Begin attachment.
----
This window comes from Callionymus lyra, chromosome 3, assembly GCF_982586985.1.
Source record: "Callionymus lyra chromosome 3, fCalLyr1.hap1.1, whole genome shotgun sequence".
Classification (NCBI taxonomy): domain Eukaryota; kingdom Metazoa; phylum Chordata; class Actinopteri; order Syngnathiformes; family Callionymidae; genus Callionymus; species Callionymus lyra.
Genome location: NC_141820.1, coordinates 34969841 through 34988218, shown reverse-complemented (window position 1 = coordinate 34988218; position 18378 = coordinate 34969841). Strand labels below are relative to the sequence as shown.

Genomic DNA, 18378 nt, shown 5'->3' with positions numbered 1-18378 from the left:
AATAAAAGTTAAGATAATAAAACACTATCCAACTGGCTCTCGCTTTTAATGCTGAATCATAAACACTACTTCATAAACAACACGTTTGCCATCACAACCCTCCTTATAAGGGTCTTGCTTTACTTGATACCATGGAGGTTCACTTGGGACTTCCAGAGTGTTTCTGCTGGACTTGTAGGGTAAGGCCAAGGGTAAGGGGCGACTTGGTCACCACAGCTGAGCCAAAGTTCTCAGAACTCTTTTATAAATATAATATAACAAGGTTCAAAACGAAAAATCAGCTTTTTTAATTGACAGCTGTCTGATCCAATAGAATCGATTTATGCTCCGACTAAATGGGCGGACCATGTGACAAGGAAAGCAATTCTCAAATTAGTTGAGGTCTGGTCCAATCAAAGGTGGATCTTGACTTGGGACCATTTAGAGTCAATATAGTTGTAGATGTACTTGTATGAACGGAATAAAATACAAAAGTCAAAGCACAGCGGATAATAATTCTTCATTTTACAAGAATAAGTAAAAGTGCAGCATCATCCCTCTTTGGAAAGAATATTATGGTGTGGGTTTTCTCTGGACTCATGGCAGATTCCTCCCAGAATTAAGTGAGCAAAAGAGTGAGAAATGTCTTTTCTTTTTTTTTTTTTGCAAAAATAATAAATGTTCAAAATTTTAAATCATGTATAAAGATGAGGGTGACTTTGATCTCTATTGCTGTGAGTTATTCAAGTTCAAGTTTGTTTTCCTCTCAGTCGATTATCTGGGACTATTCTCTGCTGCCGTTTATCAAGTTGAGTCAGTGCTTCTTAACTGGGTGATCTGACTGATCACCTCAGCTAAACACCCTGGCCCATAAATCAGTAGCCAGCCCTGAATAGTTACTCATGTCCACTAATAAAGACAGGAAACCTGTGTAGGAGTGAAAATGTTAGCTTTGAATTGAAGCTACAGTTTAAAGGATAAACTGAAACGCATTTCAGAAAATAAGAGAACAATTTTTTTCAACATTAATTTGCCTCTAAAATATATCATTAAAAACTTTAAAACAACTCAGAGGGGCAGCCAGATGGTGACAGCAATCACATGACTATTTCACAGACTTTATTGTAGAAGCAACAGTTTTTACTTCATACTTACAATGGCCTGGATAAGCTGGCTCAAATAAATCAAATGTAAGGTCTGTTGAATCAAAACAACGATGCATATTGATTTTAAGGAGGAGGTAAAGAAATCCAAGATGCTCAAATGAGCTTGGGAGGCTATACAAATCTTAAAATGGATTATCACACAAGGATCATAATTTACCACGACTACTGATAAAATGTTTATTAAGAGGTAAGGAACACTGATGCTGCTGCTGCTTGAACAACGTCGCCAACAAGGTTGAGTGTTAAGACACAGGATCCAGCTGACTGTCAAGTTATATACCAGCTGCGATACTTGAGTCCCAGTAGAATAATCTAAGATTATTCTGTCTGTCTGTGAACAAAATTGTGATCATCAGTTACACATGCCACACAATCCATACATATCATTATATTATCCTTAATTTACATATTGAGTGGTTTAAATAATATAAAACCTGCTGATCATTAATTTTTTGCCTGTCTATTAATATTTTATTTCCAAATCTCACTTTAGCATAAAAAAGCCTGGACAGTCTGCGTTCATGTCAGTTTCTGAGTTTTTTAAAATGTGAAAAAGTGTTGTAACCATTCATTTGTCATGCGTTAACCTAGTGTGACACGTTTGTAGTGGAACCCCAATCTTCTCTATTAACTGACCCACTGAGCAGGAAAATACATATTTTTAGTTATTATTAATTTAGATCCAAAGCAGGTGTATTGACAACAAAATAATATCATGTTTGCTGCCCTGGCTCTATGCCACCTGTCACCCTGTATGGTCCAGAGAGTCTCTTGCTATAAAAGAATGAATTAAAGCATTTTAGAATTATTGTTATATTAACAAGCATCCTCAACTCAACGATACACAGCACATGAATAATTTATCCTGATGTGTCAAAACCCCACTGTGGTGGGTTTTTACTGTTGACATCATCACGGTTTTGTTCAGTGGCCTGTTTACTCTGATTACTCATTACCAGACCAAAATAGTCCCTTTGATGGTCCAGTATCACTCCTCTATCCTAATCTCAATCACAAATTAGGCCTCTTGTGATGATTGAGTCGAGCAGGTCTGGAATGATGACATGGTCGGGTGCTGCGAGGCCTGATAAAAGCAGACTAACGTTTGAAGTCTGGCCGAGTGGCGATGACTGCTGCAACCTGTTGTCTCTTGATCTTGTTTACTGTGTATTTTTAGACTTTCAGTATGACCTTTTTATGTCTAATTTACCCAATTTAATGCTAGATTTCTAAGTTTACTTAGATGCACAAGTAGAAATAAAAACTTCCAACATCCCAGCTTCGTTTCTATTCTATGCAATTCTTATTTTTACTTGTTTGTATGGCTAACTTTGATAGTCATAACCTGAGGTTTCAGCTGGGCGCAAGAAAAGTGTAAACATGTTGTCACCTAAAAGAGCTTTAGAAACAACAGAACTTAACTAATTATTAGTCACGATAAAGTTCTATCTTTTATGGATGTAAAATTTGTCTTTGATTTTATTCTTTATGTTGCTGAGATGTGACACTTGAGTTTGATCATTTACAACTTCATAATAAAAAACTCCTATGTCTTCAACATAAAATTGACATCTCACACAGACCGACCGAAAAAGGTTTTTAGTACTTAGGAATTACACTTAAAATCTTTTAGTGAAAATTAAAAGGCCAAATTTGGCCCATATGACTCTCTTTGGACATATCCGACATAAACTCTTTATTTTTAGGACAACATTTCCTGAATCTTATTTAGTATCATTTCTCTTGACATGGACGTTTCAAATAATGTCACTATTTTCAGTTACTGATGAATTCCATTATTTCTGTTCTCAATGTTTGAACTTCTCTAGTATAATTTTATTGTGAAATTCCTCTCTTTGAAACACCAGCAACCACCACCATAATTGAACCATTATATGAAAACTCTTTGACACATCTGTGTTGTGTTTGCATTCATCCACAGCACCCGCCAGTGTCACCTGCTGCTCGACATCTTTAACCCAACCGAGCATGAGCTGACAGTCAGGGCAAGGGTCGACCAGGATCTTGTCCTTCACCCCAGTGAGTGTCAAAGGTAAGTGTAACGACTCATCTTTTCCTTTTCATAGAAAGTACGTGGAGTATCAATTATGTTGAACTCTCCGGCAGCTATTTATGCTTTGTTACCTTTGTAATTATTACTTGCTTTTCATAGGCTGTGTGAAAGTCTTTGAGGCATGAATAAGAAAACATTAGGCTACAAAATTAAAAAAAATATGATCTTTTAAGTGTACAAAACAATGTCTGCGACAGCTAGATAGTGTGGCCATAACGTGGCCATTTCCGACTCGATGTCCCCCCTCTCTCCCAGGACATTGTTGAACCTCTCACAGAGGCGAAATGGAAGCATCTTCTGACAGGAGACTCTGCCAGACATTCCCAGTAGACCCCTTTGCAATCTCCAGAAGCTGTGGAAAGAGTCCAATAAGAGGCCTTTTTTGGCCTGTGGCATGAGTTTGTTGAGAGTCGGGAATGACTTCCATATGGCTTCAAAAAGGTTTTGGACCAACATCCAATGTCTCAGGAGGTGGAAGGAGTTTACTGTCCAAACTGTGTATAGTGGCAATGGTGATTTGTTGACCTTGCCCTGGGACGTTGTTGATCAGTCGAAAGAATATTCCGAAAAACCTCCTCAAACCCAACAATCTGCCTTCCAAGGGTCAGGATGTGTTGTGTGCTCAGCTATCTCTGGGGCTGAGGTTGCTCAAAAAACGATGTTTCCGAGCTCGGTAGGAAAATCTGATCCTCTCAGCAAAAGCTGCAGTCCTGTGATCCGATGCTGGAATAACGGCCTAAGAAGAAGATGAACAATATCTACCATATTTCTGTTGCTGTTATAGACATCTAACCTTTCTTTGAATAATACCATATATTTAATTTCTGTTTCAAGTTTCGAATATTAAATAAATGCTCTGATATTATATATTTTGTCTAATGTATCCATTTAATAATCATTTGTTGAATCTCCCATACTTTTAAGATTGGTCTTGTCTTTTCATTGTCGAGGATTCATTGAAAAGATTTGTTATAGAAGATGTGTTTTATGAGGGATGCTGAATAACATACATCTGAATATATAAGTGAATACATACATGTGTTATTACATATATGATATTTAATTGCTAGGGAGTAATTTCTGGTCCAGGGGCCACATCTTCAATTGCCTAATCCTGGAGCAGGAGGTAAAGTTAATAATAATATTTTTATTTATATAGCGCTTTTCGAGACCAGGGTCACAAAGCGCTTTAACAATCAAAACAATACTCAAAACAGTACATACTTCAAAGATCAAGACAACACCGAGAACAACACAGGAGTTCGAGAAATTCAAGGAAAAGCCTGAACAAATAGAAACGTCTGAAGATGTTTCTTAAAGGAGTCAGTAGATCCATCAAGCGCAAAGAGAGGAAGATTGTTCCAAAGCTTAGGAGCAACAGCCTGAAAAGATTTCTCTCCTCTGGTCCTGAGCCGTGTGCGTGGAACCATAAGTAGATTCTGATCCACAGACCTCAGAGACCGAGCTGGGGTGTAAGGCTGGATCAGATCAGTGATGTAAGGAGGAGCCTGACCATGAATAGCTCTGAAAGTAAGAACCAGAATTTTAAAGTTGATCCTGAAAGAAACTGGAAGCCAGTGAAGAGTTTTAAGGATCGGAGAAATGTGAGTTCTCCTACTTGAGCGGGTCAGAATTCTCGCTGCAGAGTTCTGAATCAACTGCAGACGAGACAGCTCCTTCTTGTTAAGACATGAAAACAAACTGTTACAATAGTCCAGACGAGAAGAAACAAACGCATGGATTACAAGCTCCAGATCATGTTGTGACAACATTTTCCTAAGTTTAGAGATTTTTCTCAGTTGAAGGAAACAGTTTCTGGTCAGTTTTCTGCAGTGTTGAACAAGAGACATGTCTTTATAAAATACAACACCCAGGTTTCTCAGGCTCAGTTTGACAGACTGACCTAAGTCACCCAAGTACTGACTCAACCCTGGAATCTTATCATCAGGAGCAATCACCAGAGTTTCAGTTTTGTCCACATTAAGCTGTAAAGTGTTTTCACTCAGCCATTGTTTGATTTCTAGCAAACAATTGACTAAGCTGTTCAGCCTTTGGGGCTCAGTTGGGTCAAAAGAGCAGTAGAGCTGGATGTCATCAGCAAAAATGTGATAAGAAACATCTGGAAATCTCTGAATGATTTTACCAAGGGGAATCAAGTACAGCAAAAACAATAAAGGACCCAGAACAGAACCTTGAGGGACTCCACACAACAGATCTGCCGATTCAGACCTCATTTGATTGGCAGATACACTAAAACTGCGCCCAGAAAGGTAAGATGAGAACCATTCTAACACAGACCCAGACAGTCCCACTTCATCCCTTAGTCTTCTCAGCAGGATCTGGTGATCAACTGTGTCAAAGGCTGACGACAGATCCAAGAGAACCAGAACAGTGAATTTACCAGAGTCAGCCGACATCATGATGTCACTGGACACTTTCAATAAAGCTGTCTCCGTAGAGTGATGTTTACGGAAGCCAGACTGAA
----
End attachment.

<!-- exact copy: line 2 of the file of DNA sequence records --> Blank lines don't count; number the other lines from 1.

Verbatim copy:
Source record: "Callionymus lyra chromosome 3, fCalLyr1.hap1.1, whole genome shotgun sequence".